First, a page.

GivenSouth   Africa’s rapid transition from a repressive, authoritarian regime to a democratically elected government it was obvious that building the type of human rights culture enshrined in the country’s constitution would take time. However, the past few years have seen a weakening, rather than a strengthening, commitment to human rights on the part of the government.  An apparent contempt for the rights of members of the public, combined with administrative malfunctioning, is conspicuous in the fields of land reform, health, the rights of women and foreign asylum seekers, and – especially – the criminal justice system. Compounding problems is a growing culture of secrecy – an unwillingness to divulge information to the public – which has serious implications for democracy.


The stated intention of the government to ‘review’ Constitutional Courtdecisions is ominous. What is needed, urgently, is a review of the failure of government departments to implement Constitutional Court decisions. The blame for lack of transformation must be laid at the door of the government, not the court, as the Mangete example demonstrates.  Almost ten years after a land claim was supposedly settled the claimants have not benefitted, since control over the trust which was established was given to the local chief, who was not a claimant, and his associates. In 2010 the Master’s office removed these trustees because of their irregular handling of trust affairs. When those who had been removed tried, irregularly, to hold new elections for trustees the claimants were obliged to obtain an interdict against them.  Claimants’ committee members are currently have good reason to fear for their lives since they are trying to hold elections for new, credible trustees. Despite the local incumbent being in serious breach of traditional leadership legislation, the provincial government ignores calls to suspend him.


Many of the claimant families continue to live, illegally, on privately owned farms, and could be removed at any time, in terms of a high court interdict – and this is where the Constitutional Courtjudgement relating to a similar situation on the Modderklip farm is relevant. While not under claim, Modderklip, in the PWV area, had been subject to the same type of massive land invasions as Mangete. Fearing the consequences of removing such a large number of people, its owners sought Constitutional Courtrelief. The court ruled that it was the job of the state – not the landowners – to take action against the illegal occupants, and that it should act in the interests of both the occupants and the owners (and this in the absence of a settled claim). Apparently ignoring this judgment, the Department of Land Affairs has wilfully infringed the rights of the land owners and the claimant alike despite the supposed settlement of the claim..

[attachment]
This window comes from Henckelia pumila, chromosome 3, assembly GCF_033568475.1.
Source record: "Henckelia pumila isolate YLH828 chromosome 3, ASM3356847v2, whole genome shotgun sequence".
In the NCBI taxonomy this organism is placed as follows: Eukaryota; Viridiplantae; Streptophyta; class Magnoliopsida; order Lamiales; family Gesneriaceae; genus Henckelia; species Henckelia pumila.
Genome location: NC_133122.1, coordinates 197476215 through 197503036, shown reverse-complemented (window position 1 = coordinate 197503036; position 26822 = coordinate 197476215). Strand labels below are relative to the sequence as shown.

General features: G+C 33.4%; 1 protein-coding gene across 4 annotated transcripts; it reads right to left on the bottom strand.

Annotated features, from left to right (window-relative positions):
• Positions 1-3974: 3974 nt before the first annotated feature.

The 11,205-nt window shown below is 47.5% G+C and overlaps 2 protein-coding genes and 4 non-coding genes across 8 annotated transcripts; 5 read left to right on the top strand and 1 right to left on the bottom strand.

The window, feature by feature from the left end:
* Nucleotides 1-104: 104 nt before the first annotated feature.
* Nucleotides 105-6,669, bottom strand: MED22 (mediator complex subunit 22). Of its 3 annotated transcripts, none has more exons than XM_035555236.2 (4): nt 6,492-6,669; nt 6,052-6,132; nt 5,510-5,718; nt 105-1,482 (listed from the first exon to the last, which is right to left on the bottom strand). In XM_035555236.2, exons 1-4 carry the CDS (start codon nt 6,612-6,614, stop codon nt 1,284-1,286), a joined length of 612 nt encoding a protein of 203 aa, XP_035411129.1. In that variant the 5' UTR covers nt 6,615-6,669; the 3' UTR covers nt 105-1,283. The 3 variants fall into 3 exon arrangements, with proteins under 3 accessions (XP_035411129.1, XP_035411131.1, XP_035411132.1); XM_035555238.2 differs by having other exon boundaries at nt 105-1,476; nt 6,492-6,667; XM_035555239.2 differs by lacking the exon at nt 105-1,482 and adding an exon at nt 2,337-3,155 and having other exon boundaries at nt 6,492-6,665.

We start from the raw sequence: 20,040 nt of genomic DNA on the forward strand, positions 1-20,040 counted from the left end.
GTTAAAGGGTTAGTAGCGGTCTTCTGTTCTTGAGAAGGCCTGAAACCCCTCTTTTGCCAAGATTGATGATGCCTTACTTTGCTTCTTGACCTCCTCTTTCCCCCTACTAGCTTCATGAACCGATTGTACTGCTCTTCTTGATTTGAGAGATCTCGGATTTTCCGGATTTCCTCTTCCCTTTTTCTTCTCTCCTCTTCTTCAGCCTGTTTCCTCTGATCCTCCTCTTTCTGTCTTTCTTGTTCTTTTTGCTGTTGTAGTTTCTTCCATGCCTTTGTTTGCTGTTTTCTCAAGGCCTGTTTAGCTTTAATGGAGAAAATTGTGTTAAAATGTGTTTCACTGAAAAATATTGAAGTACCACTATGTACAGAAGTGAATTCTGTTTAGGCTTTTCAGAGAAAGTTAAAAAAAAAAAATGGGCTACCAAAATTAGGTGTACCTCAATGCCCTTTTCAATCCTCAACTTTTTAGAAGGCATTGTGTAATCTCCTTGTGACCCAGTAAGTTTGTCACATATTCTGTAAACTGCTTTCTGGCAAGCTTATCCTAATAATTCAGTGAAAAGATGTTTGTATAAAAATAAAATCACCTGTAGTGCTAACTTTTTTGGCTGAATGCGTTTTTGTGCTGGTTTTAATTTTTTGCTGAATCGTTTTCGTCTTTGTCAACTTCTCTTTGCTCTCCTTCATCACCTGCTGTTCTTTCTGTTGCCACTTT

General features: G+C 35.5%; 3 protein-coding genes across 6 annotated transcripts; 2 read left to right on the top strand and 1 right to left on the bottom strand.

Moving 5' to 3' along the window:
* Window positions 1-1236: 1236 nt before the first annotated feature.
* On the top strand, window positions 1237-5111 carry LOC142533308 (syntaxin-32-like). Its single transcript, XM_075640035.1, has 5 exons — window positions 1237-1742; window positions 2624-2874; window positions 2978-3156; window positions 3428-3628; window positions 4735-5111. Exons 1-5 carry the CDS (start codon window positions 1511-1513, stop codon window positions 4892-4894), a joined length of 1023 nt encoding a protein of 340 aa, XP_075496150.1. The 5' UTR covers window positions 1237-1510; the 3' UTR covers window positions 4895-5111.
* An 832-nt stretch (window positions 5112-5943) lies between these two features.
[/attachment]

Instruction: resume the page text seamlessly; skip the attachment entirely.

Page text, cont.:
The Department of Health in KZN also rides roughshod over people’s rights, as the sorry saga of the male circumcision drive in KZN shows.  Based on highly questionable science,[i] men are exhorted to undergo circumcision to reduce the risk of female-to-male transmission of HIV. Those opting for circumcision are not provided with the full information which is ethically mandatory before undergoing a medical procedure, and nor are they are not given a choice of procedures. The notorious Tara Clamp is used, which is not only painful but has been linked to injury (a press article has alleged that it is distributed by a man with close connections to the ANC).  The breach of these ethical rules by doctors is actionable through the HPCSA.  This department is also responsible for the shambolic state of forensic services, which infringes the rights of bereaved relatives of deceased people taken to mortuaries, and severely compromises the quality of forensic evidence. The Department steadfastly refuses to answer questions about these human rights issues, and approaches to provincial and national portfolio committees – who are supposed to monitor ministers and MECs – appears a fruitless exercise.